BOZEMAN — Everyone in the world has been affected by the COVID-19 pandemic and Montana State athletic director Leon Costello reflected on what the last year was like for Bobcat athletics.
“When it all came crashing down we all had to take a deep breath and say, ‘Where do we go from here?’” Costello said about his first thoughts when the 2020 Big Sky Conference basketball tournaments were canceled.
The toughest part during the pandemic for Costello was making sure there was communication with all the athletes on campus about what exactly was going to happen during the pandemic. The school didn’t have all the answers to provide for the athletes. Also, quite a few athletes were stuck in their rooms to be quarantined.
“It was hard to watch student-athletes go through that," he said. "We had some student-athletes in excess of 50 days in quarantine. Whether you’re doing your schoolwork, you’re not seeing your professors, you’re not seeing your coaches, you talk to them on the phone or virtually on a computer, you’re not working out, you’re trying to work out in your room -- it’s just really, really tough.”
Implementing the COVID-19 protocols wasn’t easy, but once athletes got into the building it became like a routine.
“Once they got into this building, watching them train and practice and even compete during basketball games and indoor track meets I thought ran fairly smoothly," the MSU AD said. "Once you followed all the protocols, it was hard implementing them, but once they were in and I think after a few weeks people got used to them and it became more like a routine.”
It wasn't just protocols the athletic department had to navigate. Earlier this year, the Bobcats had the tough task of conducting a search to replace Jeff Choate as head football coach.
“It was (tough). Normally when you’re doing a search you sit down and you really want to get to know somebody, you’re sitting face to face, and everything we did during that time frame was virtual for the most part. We did end up having a few (interviews) on campus but we were still following protocols at that time, so it was still very, very different on how we interacted," said Costello, who ultimately hired Brent Vigen to succeed Choate.
As for the new TV deal with ESPN, Costello is thrilled about having some of the conference’s biggest games on the network and the future possibilities that it could lead to, such as College GameDay potentially coming to Bozeman.
“You’re paying on ESPN, but I think you’re getting so much more with what ESPN offers than what you were getting on Pluto," Costello said. "Your $5.99 goes a lot further than what people are thinking about right now.”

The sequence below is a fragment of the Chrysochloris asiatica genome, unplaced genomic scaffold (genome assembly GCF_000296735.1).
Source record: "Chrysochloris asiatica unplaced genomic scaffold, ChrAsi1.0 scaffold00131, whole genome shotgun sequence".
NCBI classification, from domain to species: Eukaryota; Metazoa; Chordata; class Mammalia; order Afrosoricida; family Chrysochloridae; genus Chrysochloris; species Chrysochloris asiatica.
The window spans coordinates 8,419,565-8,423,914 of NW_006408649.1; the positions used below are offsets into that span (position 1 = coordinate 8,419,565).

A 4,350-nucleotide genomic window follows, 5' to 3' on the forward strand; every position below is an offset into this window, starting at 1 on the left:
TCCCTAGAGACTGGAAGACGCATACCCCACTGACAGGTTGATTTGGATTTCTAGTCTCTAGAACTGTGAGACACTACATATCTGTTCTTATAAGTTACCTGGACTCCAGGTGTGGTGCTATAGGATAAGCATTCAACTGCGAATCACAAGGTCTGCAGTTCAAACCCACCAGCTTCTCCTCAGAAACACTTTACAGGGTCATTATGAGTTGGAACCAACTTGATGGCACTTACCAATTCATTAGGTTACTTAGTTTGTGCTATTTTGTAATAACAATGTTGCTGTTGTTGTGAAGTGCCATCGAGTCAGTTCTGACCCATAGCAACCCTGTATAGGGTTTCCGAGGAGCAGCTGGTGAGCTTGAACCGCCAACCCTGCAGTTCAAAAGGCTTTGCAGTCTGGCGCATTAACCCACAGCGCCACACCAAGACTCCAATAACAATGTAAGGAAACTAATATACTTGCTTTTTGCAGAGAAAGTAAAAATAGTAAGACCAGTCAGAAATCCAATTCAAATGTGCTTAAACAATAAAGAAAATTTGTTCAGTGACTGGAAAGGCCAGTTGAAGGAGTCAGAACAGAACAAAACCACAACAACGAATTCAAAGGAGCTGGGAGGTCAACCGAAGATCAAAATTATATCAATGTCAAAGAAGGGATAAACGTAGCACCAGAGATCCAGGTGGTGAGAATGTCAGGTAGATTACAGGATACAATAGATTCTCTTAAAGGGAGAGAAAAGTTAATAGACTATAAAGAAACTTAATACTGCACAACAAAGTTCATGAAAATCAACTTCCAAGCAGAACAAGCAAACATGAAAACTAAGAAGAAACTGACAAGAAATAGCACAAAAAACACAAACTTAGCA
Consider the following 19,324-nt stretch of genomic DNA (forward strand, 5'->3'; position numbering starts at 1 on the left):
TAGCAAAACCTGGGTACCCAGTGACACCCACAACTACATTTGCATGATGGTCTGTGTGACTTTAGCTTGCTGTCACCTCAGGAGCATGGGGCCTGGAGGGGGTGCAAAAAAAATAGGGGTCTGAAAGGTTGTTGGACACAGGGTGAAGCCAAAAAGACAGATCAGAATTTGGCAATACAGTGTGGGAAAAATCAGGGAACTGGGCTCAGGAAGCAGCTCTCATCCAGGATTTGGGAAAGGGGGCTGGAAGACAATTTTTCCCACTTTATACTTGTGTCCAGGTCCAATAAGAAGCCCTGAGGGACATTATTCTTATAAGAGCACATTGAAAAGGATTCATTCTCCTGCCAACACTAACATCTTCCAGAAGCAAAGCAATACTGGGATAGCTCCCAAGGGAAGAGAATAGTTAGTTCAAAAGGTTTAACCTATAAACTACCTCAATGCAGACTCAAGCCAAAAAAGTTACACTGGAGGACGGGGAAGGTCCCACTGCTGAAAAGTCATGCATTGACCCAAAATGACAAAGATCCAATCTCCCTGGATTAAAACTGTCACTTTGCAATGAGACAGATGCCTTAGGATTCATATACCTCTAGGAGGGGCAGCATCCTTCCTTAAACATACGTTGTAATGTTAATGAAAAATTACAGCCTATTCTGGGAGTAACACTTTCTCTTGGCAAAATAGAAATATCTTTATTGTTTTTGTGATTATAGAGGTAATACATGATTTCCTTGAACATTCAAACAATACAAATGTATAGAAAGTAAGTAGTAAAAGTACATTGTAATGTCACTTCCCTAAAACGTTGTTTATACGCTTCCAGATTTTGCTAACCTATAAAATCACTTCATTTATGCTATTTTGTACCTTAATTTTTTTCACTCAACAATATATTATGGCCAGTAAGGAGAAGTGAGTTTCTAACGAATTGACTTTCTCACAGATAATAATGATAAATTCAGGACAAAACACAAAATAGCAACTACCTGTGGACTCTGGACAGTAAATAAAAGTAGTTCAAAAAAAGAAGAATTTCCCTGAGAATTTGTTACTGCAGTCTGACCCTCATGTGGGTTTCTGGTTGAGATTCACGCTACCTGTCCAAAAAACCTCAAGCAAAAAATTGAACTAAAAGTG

On Monday, the Supreme Court ruled that college athletes are allowed education benefits such as receiving compensation for internships or to receive payments for education-related items. Here’s what Costello had to say about when and if players are able to benefit from their name, image and likeness in future.
“I’m all for it," he said. "I think student-athletes should be able, when they come on campus, they should be able to work, they should be able to act like normal students. (Montana State has) some partnerships with some departments here on campus to try and help them throughout the business school and the marketing departments to really help them, educate them and show them how they can do these things.”
Like the rest of Bobcat fans, Costello has been waiting 15 months for the Gold Rush football game on Sept. 11 when MSU takes on Drake in its first football game since 2019.
“I truly feel with everybody that I’ve talked to that Gold Rush is going to feel like a national championship game," he said. "People have been kind of denied their football access for so long. That day is going to be great because, 1, we will be able to honor our American patriots on Sept. 11. We’ll be opening up a brand-new facility on that day, let fans be able to take to tours and end it with a great football game with a packed house. You almost feel like a kid again.”
Costello had this to say to Bobcat Nation before the interview was over:
“We have some of the best fans in the country and they always come through when we need them and we know that," he said. "For us, it’s just saying thank you and now we get to give back to them and we get to get back to a little bit of normal and they get to do the things on campus that they love to do, which is, 1, come and cheer on the Bobcats and support all of our athletes and coaches and hopefully continue to win championships and that’s what’s we’re all about.”